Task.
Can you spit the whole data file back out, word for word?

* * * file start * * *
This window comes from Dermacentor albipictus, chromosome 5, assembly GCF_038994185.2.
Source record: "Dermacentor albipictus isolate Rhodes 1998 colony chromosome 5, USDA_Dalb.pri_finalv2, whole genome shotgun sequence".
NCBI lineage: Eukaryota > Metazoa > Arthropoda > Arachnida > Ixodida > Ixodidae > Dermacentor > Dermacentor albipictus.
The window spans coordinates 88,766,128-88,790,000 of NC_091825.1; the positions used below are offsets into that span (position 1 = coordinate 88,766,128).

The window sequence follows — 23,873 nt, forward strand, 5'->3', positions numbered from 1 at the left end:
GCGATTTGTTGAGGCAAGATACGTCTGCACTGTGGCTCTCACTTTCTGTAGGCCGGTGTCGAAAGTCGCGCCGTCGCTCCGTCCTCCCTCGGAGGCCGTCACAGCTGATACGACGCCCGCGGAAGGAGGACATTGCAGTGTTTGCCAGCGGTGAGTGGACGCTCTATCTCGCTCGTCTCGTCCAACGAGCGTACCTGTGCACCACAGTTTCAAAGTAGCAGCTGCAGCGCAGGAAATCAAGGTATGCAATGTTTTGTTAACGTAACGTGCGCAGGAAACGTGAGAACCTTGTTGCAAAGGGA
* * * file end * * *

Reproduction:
This window comes from Dermacentor albipictus, chromosome 5, assembly GCF_038994185.2.
Source record: "Dermacentor albipictus isolate Rhodes 1998 colony chromosome 5, USDA_Dalb.pri_finalv2, whole genome shotgun sequence".
NCBI lineage: Eukaryota > Metazoa > Arthropoda > Arachnida > Ixodida > Ixodidae > Dermacentor > Dermacentor albipictus.
The window spans coordinates 88,766,128-88,790,000 of NC_091825.1; the positions used below are offsets into that span (position 1 = coordinate 88,766,128).

The window sequence follows — 23,873 nt, forward strand, 5'->3', positions numbered from 1 at the left end:
GCGATTTGTTGAGGCAAGATACGTCTGCACTGTGGCTCTCACTTTCTGTAGGCCGGTGTCGAAAGTCGCGCCGTCGCTCCGTCCTCCCTCGGAGGCCGTCACAGCTGATACGACGCCCGCGGAAGGAGGACATTGCAGTGTTTGCCAGCGGTGAGTGGACGCTCTATCTCGCTCGTCTCGTCCAACGAGCGTACCTGTGCACCACAGTTTCAAAGTAGCAGCTGCAGCGCAGGAAATCAAGGTATGCAATGTTTTGTTAACGTAACGTGCGCAGGAAACGTGAGAACCTTGTTGCAAAGGGA